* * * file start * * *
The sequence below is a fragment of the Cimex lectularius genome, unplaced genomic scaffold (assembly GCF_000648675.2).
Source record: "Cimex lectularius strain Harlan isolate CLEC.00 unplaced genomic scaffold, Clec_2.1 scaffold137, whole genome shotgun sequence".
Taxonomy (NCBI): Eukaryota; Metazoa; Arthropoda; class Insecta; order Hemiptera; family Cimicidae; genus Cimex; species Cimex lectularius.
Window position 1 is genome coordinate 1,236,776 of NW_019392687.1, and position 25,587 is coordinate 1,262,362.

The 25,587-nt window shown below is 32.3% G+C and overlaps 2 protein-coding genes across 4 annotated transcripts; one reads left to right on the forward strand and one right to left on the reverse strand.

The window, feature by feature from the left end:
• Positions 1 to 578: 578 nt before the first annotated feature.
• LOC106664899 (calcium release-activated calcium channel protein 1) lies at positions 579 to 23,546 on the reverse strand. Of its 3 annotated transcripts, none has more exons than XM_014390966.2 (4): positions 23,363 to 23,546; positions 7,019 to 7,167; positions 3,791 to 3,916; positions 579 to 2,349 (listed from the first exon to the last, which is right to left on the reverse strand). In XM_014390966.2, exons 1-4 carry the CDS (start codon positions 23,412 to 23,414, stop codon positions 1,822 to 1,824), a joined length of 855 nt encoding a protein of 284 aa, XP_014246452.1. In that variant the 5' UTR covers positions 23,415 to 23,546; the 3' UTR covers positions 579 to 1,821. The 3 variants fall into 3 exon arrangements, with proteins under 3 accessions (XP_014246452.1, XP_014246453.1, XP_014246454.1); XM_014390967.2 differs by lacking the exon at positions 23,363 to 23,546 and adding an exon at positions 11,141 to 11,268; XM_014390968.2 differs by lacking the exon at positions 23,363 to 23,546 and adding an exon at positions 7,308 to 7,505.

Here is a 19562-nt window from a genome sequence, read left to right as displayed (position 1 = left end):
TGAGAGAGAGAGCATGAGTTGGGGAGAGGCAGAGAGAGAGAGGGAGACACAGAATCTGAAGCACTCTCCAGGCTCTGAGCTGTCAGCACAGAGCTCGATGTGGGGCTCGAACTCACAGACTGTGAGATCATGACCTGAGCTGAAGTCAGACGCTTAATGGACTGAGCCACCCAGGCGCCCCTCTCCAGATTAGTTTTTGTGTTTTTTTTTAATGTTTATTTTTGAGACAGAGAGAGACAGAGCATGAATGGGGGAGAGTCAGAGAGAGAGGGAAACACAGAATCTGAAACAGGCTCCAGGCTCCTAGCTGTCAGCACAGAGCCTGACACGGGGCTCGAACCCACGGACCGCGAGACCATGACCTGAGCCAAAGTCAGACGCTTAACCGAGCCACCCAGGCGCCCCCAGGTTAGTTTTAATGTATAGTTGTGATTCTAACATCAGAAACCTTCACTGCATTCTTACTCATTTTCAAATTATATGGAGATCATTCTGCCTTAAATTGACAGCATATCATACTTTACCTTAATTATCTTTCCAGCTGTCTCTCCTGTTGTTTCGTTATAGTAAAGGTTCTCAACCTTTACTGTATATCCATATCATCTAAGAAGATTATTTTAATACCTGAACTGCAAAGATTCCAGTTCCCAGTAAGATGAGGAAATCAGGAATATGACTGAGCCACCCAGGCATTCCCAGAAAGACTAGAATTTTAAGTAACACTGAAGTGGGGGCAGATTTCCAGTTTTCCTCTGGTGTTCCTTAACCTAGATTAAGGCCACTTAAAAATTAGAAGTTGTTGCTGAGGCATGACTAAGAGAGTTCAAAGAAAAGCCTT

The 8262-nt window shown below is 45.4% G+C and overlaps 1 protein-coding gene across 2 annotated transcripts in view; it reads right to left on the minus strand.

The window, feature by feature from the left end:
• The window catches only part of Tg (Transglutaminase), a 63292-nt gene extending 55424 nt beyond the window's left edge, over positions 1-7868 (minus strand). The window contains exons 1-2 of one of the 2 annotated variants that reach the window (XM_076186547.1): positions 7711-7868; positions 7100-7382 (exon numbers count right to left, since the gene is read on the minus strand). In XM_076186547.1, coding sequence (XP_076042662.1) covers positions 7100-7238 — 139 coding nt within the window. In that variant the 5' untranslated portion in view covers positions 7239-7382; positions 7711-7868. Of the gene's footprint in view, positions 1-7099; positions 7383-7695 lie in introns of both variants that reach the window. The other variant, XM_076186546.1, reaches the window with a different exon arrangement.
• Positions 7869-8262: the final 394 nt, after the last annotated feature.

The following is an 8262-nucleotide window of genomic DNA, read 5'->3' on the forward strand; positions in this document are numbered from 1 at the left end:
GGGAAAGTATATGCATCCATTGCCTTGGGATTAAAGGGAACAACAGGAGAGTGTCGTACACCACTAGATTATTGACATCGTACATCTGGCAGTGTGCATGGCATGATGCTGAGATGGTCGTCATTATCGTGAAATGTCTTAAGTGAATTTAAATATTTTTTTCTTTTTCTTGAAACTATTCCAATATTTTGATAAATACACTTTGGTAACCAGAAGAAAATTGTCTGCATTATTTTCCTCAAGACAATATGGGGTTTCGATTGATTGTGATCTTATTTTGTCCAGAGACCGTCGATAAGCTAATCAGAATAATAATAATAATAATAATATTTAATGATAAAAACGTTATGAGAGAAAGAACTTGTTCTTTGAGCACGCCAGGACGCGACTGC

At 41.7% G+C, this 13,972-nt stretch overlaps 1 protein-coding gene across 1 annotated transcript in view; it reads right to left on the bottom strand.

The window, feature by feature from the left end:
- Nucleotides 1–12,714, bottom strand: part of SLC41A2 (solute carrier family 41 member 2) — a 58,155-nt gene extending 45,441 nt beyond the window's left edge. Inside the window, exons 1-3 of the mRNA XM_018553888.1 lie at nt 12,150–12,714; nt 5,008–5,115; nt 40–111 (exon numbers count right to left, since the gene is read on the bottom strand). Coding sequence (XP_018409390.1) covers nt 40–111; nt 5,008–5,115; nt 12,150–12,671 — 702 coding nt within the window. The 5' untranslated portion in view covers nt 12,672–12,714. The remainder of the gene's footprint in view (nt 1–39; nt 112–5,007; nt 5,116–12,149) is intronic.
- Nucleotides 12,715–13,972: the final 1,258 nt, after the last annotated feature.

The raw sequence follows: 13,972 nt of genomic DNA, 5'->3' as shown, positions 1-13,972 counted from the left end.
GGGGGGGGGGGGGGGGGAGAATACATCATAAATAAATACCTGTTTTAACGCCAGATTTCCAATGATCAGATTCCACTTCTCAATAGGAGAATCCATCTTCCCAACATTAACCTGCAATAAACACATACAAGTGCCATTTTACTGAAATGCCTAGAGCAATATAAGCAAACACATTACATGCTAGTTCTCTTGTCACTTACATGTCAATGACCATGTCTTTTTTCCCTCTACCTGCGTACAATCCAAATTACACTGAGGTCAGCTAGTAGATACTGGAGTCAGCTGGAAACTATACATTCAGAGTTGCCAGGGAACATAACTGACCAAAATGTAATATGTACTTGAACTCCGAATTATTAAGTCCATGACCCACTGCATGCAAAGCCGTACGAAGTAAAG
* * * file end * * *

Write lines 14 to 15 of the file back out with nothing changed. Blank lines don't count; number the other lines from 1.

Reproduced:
• Positions 7869-8262: the final 394 nt, after the last annotated feature.

The following is an 8262-nucleotide window of genomic DNA, read 5'->3' on the forward strand; positions in this document are numbered from 1 at the left end: